Recovering addicts are threatened with eviction from Frankford.
The Civic Association's acting secretary, Elizabeth McCollum-Nazario, says the problem is that the current system requires too little community input and encourages poorly managed recovery homes to take up residence. She says many of the recovering addicts aren't from Frankford, and they draw drug dealers who are looking for new customers to the neighborhood.
McCollum-Nazario--who was born and raised in Frankford--says she's not singling out recovery homes. In fact, she claims that the Civic Association doesn't want to see an overabundance of any one kind of facility. "What if another church wanted to open on Frankford Avenue?" she asks. "Well, churches are good, but we have too many. That isn't good for the corridor either."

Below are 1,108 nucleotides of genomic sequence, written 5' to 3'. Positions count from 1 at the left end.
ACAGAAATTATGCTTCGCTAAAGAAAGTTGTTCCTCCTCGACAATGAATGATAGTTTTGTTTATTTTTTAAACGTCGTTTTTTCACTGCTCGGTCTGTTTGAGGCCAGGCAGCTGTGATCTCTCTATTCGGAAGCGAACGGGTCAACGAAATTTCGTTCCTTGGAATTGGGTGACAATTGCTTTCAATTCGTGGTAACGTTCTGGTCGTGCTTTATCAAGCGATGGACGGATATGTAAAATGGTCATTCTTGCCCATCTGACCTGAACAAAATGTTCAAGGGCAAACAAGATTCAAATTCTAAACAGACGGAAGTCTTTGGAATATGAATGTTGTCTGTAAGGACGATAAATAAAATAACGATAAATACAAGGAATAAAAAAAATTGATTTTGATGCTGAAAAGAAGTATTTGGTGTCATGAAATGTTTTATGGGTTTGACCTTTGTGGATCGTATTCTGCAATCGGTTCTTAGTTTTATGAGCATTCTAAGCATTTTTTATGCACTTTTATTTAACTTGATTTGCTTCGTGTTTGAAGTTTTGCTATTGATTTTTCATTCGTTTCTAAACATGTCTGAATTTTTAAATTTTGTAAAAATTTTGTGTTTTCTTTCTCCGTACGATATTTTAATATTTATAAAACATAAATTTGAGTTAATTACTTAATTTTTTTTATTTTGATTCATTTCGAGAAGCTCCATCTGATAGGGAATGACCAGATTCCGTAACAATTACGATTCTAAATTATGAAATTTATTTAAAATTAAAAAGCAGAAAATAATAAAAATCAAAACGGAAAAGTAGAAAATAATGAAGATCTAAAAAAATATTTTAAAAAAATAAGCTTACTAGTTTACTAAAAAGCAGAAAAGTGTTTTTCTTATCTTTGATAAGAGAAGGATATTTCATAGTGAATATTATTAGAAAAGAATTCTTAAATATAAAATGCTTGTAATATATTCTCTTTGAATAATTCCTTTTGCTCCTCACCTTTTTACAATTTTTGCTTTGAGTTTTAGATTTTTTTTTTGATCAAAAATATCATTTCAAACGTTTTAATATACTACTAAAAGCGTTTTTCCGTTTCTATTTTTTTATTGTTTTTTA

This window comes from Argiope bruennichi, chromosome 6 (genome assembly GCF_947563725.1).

"The neighbors on our block want us there instead of a vacant house [being there]. We shovel and take out trash for some of the elderly people," Jackson says. "We want to be part of the community. We're an asset, not a liability."
Christopher Wink is a freelance writer from Frankford.
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